by Audrey Chen
After its introduction in the 1970s, almost every household in American had at least one Crock Pot or electric slow cooker. The appliance is easy to use and easy to clean. The convenience of quick preparation of food cooked in one pot and the promise of a hot meal ready at the end of a long day at work is highly attractive.
The use of slow cookers has made a comeback as it is speculated that cooking food slowly at low temperature in a sealed container helps keep moisture and nutrients in your food. Cooking at lower temperatures also prevents cancer-causing compounds such as lipid oxidation products and heterocyclic amines from forming, which are present when meats and fats are cooked at high temperature.
Unfortunately, there is a potential danger in cooking with a conventional slow cooker. In 2004, Bill Gebhardt of Salt Lake City’s KUTV investigated the lead content in a number of kitchen tools, including slow cookers. He found that 20 percent of slow cookers were leaching measurable amounts of lead into food. According to the study, when a ceramic vessel is heated to just 80 degrees Fahrenheit, it releases ten times more lead than at room temperature. Slow cookers have the potential to reach more than 250 degrees Fahrenheit. Much of the lead is believed to come from the glaze used in the vessel and they must be in compliance with the FDA guidelines of 1mcg/mL.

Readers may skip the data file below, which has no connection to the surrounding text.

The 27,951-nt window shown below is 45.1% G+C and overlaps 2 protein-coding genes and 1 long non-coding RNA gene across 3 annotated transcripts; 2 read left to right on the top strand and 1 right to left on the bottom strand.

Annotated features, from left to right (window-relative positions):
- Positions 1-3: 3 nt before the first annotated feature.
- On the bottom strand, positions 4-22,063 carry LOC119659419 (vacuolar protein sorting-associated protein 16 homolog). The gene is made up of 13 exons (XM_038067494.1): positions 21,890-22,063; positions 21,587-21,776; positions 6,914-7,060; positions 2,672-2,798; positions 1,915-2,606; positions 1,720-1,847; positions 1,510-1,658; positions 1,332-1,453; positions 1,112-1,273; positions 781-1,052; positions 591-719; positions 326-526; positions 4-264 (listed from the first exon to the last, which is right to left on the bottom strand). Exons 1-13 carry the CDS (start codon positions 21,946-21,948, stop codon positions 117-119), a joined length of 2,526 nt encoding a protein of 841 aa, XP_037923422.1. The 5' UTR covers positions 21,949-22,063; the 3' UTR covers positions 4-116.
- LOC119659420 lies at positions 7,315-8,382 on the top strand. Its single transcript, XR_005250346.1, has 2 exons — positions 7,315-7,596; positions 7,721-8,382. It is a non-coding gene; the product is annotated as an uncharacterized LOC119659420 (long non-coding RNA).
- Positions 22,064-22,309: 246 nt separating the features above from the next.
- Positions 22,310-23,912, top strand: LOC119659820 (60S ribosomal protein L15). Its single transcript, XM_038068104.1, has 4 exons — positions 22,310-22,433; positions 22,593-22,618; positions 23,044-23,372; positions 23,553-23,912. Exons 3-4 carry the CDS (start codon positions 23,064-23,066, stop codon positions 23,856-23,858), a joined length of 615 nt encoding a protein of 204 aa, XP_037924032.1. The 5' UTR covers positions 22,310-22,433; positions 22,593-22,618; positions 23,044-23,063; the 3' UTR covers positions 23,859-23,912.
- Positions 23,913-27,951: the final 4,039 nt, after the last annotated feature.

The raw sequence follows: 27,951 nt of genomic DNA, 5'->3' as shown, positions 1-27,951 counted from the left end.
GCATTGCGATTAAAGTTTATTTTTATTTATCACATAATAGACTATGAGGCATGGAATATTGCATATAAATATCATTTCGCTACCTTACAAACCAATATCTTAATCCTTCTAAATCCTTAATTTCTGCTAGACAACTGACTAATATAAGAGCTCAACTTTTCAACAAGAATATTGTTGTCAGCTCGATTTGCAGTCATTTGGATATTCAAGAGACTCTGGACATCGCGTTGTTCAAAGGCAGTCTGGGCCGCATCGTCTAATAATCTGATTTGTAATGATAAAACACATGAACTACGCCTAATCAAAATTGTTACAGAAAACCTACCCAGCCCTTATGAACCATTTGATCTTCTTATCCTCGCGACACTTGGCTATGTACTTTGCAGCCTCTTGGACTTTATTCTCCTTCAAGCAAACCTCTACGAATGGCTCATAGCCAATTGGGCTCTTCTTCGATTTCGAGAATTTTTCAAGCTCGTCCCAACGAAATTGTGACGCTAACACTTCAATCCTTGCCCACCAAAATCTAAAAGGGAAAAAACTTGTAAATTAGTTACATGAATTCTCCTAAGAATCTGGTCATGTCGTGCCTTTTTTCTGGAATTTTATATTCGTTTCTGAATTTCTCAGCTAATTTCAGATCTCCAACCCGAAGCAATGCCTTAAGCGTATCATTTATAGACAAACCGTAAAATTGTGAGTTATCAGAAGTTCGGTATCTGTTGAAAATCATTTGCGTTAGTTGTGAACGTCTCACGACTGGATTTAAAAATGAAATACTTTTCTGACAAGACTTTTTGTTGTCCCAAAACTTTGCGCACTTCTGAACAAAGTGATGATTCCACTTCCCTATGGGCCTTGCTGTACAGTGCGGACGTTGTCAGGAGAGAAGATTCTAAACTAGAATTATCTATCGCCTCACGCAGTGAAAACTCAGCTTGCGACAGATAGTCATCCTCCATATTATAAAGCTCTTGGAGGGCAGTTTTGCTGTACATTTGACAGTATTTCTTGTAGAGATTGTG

The organic VitaClay Rice Cooker Chef has a Zisha clay, unglazed earthenware insert which has been independently tested and found to be 99.99 percent lead-free. Simple to use, the VitaClay has a digitized and easy-to-read display, complete with a delayed start option. The appliance is very versatile, accommodating hundreds of slow cooker and rice recipes. Cooking time is also up to four times faster than conventional slow cookers. Its low temperature setting is perfect for making yogurt, as well as germinating rice and seeds for sprouted consumption.
The VitaClay slow cooker and other products can be purchased at VitaClayChef.com or Amazon.com.
Audrey Chen is the publisher of Natural Awakenings of Bucks and Montgomery counties. Connect with her at 646-361-7031 or Publisher@NABuxMont.com. November 2014.